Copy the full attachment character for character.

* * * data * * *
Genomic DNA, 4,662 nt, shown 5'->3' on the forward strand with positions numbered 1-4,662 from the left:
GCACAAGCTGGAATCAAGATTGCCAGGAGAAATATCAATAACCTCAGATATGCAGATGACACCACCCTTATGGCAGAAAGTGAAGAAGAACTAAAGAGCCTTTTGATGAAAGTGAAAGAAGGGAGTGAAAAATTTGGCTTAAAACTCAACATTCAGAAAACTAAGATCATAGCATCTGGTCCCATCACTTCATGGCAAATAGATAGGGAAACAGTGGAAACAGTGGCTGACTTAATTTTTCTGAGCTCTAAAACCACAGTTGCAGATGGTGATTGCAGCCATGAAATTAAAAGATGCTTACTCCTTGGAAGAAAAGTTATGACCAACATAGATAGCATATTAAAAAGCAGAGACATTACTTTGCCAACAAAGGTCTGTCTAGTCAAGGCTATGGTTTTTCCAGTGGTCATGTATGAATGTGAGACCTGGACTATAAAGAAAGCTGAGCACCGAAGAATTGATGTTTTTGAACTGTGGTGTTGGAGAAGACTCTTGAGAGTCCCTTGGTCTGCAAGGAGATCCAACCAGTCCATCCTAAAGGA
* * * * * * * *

Genomic DNA, 4,662 nt, shown 5'->3' on the forward strand with positions numbered 1-4,662 from the left:
GCACAAGCTGGAATCAAGATTGCCAGGAGAAATATCAATAACCTCAGATATGCAGATGACACCACCCTTATGGCAGAAAGTGAAGAAGAACTAAAGAGCCTTTTGATGAAAGTGAAAGAAGGGAGTGAAAAATTTGGCTTAAAACTCAACATTCAGAAAACTAAGATCATAGCATCTGGTCCCATCACTTCATGGCAAATAGATAGGGAAACAGTGGAAACAGTGGCTGACTTAATTTTTCTGAGCTCTAAAACCACAGTTGCAGATGGTGATTGCAGCCATGAAATTAAAAGATGCTTACTCCTTGGAAGAAAAGTTATGACCAACATAGATAGCATATTAAAAAGCAGAGACATTACTTTGCCAACAAAGGTCTGTCTAGTCAAGGCTATGGTTTTTCCAGTGGTCATGTATGAATGTGAGACCTGGACTATAAAGAAAGCTGAGCACCGAAGAATTGATGTTTTTGAACTGTGGTGTTGGAGAAGACTCTTGAGAGTCCCTTGGTCTGCAAGGAGATCCAACCAGTCCATCCTAAAGGA